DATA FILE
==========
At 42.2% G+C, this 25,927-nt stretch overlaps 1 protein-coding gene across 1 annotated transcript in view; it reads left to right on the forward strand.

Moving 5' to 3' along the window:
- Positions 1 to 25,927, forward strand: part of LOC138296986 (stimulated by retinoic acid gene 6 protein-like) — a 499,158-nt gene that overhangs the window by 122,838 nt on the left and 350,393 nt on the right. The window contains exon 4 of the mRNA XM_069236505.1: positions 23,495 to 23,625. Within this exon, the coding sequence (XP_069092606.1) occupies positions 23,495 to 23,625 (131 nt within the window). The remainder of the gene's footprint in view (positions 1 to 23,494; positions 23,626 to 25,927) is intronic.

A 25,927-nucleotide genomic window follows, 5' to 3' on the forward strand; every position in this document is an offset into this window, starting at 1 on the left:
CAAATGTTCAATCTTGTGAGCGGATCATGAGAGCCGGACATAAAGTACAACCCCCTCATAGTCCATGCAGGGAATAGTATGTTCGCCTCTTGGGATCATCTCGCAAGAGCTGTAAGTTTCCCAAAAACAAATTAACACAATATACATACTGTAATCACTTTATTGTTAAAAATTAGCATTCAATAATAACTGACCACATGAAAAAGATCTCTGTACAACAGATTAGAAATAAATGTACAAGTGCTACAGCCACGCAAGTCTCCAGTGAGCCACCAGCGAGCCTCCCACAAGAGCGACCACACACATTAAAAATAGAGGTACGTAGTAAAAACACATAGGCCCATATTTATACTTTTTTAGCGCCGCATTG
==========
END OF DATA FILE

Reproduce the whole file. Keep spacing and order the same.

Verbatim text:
At 42.2% G+C, this 25,927-nt stretch overlaps 1 protein-coding gene across 1 annotated transcript in view; it reads left to right on the forward strand.

Moving 5' to 3' along the window:
- Positions 1 to 25,927, forward strand: part of LOC138296986 (stimulated by retinoic acid gene 6 protein-like) — a 499,158-nt gene that overhangs the window by 122,838 nt on the left and 350,393 nt on the right. The window contains exon 4 of the mRNA XM_069236505.1: positions 23,495 to 23,625. Within this exon, the coding sequence (XP_069092606.1) occupies positions 23,495 to 23,625 (131 nt within the window). The remainder of the gene's footprint in view (positions 1 to 23,494; positions 23,626 to 25,927) is intronic.

A 25,927-nucleotide genomic window follows, 5' to 3' on the forward strand; every position in this document is an offset into this window, starting at 1 on the left:
CAAATGTTCAATCTTGTGAGCGGATCATGAGAGCCGGACATAAAGTACAACCCCCTCATAGTCCATGCAGGGAATAGTATGTTCGCCTCTTGGGATCATCTCGCAAGAGCTGTAAGTTTCCCAAAAACAAATTAACACAATATACATACTGTAATCACTTTATTGTTAAAAATTAGCATTCAATAATAACTGACCACATGAAAAAGATCTCTGTACAACAGATTAGAAATAAATGTACAAGTGCTACAGCCACGCAAGTCTCCAGTGAGCCACCAGCGAGCCTCCCACAAGAGCGACCACACACATTAAAAATAGAGGTACGTAGTAAAAACACATAGGCCCATATTTATACTTTTTTAGCGCCGCATTG